Heating up the UAV debate again, a mid-April experiment demonstrated that a battle-damaged combat drone could deal with the simulated hit and land autonomously within a few feet of its intended touch-down point.
Defense Tech readers will remember the argument made by retired Air Force colonel Tom Ehrhard a couple weeks ago that the Navy should be concentrating more on developing combat UAVs in order to maintain the persistence over the battlefield that every ground commander is asking for.
Ironically, the flight test sponsored by the Defense Advanced Research Agency and conducted at Aberdeen proving ground on April 19 used a scaled down version of an F/A-18. Engineers created the in-flight damage by ejecting an aileron from the drones wing. The navigation systems and in-flight controls adjusted, bringing the pilotless plane safely back to Earth.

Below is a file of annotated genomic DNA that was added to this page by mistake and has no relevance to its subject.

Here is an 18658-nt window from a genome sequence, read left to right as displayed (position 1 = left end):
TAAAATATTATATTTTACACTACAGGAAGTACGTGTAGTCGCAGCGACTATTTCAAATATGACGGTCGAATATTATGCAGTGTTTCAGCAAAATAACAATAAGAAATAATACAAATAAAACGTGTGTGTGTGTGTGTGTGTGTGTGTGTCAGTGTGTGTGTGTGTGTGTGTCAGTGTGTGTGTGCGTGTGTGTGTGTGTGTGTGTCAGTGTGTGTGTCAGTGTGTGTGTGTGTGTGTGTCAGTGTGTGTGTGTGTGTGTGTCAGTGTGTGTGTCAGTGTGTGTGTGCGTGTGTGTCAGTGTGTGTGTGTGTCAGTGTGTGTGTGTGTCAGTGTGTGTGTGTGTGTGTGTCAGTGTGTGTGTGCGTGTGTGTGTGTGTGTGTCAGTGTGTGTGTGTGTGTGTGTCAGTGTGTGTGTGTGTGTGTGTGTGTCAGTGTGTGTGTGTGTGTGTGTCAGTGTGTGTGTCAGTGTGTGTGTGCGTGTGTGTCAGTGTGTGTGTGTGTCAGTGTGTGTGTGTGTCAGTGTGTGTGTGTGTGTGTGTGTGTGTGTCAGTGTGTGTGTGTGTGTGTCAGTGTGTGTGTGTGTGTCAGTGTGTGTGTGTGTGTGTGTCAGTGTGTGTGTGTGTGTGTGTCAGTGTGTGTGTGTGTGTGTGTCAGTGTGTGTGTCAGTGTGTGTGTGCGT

Damage tolerance is an enabling capability for increasing the mission reliability of UAVs and Unmanned Combat Air Vehicles (UCAVs) operating in hazardous and high-threat environments. The technology provides for real-time autonomous accommodation of damage, followed by an adaptation process that alters the flight control system to compensate for the effects of the damage.
Admittedly, this is a small step with a limited impact on just one area of concern over the UCAV concept. But its steps like these that could bring aerial robot wars to our enemys skies sooner than one might imagine.